Over the past 25 years or so, the former Labour MP turned writer and academic David Marquand has written a series of books anatomising Britain’s distinctive political economy. His work has always been characterised by broad historical range and philosophical depth. Marquand’s latest book, “Mammon’s Kingdom: An Essay on Britain, Now”, manages to be both a tearing, furious polemic against the “Mammon worship” to which he thinks this country has succumbed and an elegant analysis of the “tacit political understandings” that have shaped British political discourse during the last three decades.
Britain’s political-economic settlement—Marquand calls it “state-supported financial-sector primacy”—is not new. He traces its roots back to the creation of the Bank of England in 1694, which helped the British state to “mobilise credit on a scale none of its Continental rivals could emulate.” The London-based financial services have always had more political clout in Britain than any other economic sector, Marquand writes. And that’s been true in spades since the late 1980s. Underpinning the primacy of the City of London and of financial capital more generally, he argues, is a distinctive kind of “moral economy”. When I spoke to Marquand recently, I began by asking him to explain what he means by the “moral economy”.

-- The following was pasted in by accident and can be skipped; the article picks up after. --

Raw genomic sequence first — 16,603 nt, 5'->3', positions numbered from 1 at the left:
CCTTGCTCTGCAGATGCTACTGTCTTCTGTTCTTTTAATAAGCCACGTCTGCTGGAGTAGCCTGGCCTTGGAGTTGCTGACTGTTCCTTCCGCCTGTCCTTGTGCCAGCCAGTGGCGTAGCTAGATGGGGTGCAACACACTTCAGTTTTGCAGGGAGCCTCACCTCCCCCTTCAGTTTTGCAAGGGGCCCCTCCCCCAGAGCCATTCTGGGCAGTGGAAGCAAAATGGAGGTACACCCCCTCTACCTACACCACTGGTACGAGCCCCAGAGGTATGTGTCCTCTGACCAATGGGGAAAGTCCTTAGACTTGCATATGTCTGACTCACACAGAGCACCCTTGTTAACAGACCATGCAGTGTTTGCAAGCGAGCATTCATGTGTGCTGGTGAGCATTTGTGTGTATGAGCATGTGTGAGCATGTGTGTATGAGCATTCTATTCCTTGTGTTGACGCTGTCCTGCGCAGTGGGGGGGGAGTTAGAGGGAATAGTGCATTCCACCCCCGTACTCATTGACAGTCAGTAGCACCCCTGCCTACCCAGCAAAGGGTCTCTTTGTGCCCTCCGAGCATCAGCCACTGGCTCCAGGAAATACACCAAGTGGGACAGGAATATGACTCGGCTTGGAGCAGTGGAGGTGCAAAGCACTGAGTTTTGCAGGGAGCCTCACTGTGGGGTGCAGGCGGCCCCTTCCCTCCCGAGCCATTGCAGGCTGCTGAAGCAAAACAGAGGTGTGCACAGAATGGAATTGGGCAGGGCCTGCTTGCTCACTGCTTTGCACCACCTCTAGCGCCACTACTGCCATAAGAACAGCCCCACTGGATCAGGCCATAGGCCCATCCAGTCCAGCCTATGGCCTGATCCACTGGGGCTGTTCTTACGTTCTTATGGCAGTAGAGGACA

DM: It’s an idea I borrowed from E.P. Thompson. Thompson has this fascinating suggestion in one of his essays that the so-called “bread riots” that occurred in times of dearth in the 18th century were not just products of blind despair; they reflected what he called a “moral economy” which said that it was morally wrong to profit on the exceptional sufferings of the poor in times of dearth, and that something other than pure profit and loss should govern the behaviour of people who have means. Now, Thompson seems to be saying, in my reading at any rate, that this was a moral economy of the crowd, but he doesn’t allow for the possibility that the millers and sellers of bread who the crowd were attacking may have had a moral economy of their own, which was opposed to the moral economy of the crowd. And from that I develop the idea, which I think is new, that you can have more than one moral economy in a society at a given time, and that they can be at war with each other. I suggest that in the 20th century, in the postwar period, there was a solidaristic moral economy that prevailed. Of course, there were dissenters from it; not everybody accepted it. But that has now given way to the moral economy of market fundamentalism. And that’s the one that has reigned ever since the collapse of the postwar consensus and the arrival of Mrs Thatcher on the scene.